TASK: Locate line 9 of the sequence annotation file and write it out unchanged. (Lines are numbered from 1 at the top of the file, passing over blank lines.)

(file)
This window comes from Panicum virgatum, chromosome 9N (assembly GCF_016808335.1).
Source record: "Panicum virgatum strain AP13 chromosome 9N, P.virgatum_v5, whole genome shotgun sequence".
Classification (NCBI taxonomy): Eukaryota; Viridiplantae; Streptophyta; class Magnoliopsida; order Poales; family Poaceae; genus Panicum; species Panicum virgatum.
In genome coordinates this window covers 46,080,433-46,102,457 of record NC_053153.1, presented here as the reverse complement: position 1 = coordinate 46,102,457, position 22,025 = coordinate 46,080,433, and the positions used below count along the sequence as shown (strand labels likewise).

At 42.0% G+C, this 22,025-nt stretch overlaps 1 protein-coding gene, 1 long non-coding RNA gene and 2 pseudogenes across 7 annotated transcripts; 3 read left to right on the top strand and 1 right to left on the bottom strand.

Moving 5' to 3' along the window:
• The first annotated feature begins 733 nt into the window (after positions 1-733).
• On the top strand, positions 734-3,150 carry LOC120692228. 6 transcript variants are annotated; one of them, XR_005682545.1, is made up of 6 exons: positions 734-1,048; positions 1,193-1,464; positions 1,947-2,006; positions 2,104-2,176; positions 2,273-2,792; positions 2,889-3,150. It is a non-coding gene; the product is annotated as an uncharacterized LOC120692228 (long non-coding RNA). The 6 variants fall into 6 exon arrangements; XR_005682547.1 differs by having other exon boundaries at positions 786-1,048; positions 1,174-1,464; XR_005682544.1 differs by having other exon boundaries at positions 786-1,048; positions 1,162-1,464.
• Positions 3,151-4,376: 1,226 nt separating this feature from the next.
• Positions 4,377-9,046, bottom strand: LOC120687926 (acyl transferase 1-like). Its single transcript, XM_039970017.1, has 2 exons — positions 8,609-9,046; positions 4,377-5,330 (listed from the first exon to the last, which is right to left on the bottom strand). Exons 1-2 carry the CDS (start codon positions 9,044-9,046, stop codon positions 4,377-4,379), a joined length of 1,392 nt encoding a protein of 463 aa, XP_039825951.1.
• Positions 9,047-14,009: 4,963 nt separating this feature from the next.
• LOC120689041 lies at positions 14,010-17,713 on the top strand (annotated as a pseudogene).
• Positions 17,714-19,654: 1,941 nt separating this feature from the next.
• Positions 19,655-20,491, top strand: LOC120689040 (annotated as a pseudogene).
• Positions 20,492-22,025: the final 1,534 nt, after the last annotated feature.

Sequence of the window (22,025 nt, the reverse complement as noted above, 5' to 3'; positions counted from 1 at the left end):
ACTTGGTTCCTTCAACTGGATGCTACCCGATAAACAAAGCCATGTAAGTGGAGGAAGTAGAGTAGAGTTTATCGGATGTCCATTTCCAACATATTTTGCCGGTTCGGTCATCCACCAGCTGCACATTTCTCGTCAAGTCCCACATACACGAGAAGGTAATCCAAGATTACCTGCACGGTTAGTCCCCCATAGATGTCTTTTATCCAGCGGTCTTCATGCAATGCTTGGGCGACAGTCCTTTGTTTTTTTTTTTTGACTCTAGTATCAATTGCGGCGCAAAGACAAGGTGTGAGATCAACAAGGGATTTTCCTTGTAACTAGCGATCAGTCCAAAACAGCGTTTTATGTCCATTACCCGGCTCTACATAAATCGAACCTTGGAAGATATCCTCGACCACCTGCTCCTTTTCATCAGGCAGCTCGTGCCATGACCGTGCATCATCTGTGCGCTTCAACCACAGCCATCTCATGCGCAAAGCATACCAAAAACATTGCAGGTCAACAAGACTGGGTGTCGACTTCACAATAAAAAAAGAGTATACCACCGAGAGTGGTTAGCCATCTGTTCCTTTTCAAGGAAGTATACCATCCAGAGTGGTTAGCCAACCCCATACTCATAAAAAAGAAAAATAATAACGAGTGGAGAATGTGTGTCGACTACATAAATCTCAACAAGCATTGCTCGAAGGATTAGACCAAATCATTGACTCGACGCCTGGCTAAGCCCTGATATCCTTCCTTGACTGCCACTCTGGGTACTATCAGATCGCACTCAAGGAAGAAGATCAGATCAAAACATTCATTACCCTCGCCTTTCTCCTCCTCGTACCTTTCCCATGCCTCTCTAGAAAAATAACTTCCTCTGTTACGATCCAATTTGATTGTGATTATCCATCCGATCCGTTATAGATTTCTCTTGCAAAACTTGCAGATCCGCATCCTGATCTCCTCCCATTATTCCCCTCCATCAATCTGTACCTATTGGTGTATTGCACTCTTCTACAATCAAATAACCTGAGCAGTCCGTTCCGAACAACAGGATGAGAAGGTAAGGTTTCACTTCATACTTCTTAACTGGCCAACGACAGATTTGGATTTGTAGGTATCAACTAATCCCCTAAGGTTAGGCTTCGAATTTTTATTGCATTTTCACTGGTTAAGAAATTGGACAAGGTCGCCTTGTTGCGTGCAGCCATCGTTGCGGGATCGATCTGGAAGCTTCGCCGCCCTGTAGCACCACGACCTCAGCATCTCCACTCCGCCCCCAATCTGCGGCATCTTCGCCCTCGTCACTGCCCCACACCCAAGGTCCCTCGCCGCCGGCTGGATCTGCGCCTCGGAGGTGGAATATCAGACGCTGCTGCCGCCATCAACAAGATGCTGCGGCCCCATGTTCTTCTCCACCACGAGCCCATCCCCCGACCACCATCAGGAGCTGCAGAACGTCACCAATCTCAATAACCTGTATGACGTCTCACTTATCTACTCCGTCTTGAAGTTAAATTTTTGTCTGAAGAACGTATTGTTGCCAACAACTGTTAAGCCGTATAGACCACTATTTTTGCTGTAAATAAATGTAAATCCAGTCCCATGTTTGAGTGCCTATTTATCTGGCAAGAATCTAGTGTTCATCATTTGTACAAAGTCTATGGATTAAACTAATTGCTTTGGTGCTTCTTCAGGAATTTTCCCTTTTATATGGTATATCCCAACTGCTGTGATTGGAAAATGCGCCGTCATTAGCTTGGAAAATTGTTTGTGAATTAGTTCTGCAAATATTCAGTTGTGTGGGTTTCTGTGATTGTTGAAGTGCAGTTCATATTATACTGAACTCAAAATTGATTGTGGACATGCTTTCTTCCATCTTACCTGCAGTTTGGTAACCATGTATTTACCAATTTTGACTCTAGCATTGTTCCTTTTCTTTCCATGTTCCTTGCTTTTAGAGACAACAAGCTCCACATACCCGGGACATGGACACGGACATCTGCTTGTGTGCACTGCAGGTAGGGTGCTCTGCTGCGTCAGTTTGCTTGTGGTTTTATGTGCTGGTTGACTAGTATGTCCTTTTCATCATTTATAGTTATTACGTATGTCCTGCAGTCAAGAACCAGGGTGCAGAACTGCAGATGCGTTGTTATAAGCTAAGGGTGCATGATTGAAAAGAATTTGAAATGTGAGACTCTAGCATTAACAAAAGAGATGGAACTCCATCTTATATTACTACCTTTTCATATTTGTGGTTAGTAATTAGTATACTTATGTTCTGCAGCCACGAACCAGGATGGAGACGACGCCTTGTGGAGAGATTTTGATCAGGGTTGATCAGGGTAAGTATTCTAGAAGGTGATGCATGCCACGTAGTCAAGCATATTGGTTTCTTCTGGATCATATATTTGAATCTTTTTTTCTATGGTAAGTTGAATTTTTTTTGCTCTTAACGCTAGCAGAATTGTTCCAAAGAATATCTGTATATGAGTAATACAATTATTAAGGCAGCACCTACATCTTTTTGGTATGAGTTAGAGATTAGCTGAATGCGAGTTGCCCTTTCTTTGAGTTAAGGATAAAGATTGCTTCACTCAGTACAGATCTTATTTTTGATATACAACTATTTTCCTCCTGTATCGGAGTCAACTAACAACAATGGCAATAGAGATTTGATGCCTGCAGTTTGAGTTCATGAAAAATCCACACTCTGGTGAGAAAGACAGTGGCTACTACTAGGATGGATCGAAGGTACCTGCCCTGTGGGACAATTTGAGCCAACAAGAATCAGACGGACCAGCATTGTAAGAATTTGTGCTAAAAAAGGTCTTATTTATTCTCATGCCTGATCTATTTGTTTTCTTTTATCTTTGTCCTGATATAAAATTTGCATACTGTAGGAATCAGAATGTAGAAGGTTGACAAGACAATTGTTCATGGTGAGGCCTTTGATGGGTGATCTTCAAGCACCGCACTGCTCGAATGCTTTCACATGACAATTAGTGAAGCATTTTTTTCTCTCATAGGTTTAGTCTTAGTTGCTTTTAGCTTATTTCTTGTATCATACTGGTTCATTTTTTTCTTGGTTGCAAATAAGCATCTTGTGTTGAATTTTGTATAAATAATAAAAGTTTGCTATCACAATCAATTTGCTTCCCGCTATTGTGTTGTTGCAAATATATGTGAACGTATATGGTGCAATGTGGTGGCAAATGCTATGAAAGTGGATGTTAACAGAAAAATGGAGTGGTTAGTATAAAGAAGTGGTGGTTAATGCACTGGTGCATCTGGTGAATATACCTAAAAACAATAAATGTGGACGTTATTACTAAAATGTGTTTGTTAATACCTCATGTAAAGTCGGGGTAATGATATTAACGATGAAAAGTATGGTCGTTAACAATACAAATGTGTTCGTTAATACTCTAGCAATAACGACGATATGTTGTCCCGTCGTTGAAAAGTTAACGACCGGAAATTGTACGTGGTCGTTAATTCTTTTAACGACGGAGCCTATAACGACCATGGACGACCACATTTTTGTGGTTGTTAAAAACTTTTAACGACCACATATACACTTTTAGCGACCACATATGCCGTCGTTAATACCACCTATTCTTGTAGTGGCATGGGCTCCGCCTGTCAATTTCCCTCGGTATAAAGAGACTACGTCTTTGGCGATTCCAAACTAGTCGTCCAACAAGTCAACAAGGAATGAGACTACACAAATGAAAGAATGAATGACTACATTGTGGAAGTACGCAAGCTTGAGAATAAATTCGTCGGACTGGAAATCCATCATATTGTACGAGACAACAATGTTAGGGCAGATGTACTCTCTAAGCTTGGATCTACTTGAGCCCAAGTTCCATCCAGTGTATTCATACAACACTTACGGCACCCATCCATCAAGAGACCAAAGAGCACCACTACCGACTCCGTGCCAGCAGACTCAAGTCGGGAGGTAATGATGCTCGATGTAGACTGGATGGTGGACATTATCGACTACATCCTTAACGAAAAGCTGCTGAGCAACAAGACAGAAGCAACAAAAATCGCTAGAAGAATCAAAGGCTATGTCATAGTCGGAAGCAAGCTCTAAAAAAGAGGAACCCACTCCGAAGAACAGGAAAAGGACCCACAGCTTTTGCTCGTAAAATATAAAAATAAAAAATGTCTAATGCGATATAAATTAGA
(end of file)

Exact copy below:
• Positions 3,151-4,376: 1,226 nt separating this feature from the next.